Some of the best stories have the most humble and unexpected beginnings. Little did Zane, Adam and Jake English of ZAJ Customs know, but when they swapped a carton of beer for two CB750 engines, it would turn into a 3-year saga of trial and error. Based out of their workshop in Margaret River, Western Australia, this is their homage to Honda’s mighty CR750.
Adam runs Margaret River Motorcycles, the famous coastal town’s local bike shop. When he’s not fixing and servicing customer bikes, he’s wrenching on his own with his two sons, Zane and Jake. After finishing an XS650 hardtail chop project, the family were looking to dive into another project. This is when the CB750 engines surfaced on a local Facebook page.
After retrieving the engines and returning them to the workshop, Adam tracked down a local CB750 guru. This guy had thousands of CB750 parts and this is where Adam got the frame, steering stem, forks and triple clamps.
“I like building customs with my sons,” explains Adam. “It gets us into the workshop together and bikes are fun to muck around with.”
Starting with the wheels, Jake began by machining some factory hubs. After this, they were off to Brian at Spoke Wheel Services for him to work his magic on. They returned with stainless steel spokes, laced to fresh Excel rims.
The factory forks were rebuilt with progressive springs and gold valve emulators and they were converted from single to double-disc. The front brakes were treated to Goodridge stainless steel braided lines and a fancy Brembo radial master cylinder. The drum brakes at the rear also got some love – it was converted to a cable-operated setup (which took weeks of work for Adam) and a custom vent was cut into the drum cover.
A replica CR750 fibreglass fairing was ordered from Airtech Streamlining in the USA, along with mounting brackets. The Airtech mounting brackets weren’t as substantial as the boys would’ve liked so Adam decided to remake them himself. Adam originally wanted to cut a headlight into the fairing but he was outvoted by the two boys. Admittedly, it looks way better without the headlight.
The alloy fuel tank and fibreglass tail section came from Good Bits in the UK and once the team were happy with the fitment, they were sent off to paint. Andy King at Margaret River Panel and Paint took care of this, laying down the beautiful candy red paint and custom decals.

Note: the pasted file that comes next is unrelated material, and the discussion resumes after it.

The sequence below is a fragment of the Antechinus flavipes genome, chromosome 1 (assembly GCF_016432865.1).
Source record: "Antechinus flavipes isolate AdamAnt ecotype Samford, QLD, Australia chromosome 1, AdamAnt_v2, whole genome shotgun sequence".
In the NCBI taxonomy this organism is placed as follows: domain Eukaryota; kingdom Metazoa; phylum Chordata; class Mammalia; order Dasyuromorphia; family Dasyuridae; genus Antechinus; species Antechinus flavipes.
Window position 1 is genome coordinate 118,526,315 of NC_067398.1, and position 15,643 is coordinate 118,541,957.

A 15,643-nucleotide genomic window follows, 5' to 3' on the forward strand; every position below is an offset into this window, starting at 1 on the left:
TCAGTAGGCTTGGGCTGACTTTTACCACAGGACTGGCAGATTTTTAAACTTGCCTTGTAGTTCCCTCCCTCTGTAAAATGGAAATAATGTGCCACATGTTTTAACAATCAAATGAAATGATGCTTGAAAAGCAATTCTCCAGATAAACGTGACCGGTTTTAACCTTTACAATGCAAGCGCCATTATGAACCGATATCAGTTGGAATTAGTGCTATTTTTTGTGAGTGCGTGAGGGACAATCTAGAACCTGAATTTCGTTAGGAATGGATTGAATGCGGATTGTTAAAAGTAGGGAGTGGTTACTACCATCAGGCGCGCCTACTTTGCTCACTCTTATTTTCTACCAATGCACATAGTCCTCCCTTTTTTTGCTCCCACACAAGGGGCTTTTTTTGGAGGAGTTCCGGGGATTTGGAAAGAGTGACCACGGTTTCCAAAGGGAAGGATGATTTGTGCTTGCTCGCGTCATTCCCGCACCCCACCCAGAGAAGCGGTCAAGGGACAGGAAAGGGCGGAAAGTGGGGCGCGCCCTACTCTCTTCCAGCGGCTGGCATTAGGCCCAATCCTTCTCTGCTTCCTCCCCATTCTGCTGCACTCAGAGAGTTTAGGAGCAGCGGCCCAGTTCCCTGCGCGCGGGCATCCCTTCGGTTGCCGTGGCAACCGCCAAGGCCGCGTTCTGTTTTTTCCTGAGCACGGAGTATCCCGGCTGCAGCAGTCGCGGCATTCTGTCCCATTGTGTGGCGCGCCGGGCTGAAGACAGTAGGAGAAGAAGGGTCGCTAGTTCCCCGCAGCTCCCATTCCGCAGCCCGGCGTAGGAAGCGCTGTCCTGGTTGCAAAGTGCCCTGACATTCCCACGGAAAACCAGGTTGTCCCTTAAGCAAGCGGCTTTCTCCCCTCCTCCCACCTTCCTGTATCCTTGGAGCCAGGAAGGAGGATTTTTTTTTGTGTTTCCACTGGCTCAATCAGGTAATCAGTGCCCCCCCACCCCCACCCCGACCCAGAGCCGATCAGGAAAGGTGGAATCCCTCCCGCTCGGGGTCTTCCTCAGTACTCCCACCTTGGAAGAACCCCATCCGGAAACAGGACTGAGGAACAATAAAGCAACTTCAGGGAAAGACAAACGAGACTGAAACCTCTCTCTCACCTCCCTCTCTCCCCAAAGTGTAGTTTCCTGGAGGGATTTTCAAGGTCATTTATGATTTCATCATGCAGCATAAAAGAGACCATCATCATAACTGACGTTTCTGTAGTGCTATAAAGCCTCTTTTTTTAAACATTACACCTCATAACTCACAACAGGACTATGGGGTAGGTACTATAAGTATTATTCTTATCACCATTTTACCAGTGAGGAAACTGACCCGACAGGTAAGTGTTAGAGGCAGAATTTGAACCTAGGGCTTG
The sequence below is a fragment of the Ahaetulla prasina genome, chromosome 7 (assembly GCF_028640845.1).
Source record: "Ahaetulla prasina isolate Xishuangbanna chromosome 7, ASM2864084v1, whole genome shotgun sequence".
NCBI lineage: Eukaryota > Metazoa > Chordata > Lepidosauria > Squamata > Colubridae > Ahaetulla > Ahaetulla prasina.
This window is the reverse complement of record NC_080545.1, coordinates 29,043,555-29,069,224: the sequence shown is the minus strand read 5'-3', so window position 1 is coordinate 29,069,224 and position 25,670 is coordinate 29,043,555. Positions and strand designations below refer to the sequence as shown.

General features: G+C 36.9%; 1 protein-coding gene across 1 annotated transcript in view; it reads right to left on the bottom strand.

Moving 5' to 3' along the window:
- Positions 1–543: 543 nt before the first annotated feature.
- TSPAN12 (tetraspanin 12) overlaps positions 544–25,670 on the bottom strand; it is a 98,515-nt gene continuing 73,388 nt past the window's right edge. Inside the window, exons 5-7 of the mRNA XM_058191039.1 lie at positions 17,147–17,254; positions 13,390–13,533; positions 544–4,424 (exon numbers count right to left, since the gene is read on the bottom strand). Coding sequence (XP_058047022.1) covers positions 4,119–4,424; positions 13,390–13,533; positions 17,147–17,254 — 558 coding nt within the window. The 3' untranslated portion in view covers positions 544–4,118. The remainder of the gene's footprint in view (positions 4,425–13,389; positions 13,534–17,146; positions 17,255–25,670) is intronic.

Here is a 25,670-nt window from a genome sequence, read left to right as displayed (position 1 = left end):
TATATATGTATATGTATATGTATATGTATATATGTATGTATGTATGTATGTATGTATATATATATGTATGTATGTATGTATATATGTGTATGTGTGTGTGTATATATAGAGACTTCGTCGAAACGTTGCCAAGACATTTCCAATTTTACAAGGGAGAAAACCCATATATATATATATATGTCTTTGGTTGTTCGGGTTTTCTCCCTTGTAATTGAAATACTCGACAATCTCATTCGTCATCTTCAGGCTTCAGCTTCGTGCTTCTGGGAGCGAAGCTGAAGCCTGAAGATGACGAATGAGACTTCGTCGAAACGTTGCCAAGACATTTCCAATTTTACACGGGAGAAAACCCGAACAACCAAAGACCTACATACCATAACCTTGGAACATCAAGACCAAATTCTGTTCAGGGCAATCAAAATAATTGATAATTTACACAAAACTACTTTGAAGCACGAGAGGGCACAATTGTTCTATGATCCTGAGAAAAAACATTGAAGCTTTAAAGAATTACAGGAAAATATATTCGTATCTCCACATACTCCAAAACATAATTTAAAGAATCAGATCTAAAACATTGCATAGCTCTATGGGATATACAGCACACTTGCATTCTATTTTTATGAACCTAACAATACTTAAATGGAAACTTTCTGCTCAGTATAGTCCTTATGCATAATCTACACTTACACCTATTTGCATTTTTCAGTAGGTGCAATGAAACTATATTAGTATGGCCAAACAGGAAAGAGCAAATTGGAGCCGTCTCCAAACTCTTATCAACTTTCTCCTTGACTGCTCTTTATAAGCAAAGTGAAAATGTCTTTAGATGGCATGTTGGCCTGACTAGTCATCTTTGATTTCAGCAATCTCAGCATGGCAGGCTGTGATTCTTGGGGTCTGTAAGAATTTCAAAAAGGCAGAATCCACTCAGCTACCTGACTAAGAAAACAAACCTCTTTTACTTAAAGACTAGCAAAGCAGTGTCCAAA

Tarozzi clip-on handlebars were slid onto the forks, with Zane making the dashboard by hand. Dominated by a large tachometer with an offset speedo, the intricate work makes it one of our favourite parts of the build.
The engine was rebuilt with mostly stock parts. That’s not a bad thing, considering the original factory CR750 engines were notoriously unreliable. However, a full brace of Keihin CR Roundslide carburettors were installed and jetted to suit. Fitted with K&N filters and combined with the stunning black 4-into-4 exhaust system, this gives the old CB750 engine a nice performance boost. An oil cooler from a Suzuki GS was fitted to the front of the frame, with custom oil lines running along the frame to the alloy oil tank. An oil temperature gauge was added to the engine, thanks to Motorcycle YAMIYA in Japan who also supplied the exhaust and brake caliper brackets.
For maximum reliability, the bike was completely rewired. This is Adam’s favourite part of the bike, as he was able to sit at his kitchen bench and make it all from scratch – yes, he has a very understanding and tolerant wife. The custom loom is completely concealed, with the majority of the electronics located under the seat and the custom battery box hidden under the swingarm.
Speaking of the swingarm, it’s from a later-model CB750F1 and it is suspended by new adjustable Icon shocks. Just like the race bike, Zane and Jake trimmed and looped the rear subframe and Jake recessed the tail light into the seat hump. Together with the tiny Motogadget indicators, the back end is still road-legal, thanks to the removable number plate bracket. There are countless brackets and braces that the boys made over the years, including the rearset footpegs that Zane made.
Besides ripping it up and down their street, Jake was the lucky guy to take the CR on its first proper shakedown ride. He took it through the Boranup Forest, just south of the workshop, before Adam took it on a multi-day ride through the lower southwest region.
“It rides really well,” says Adam. “It’s quite smooth, which surprised me for an old bike.”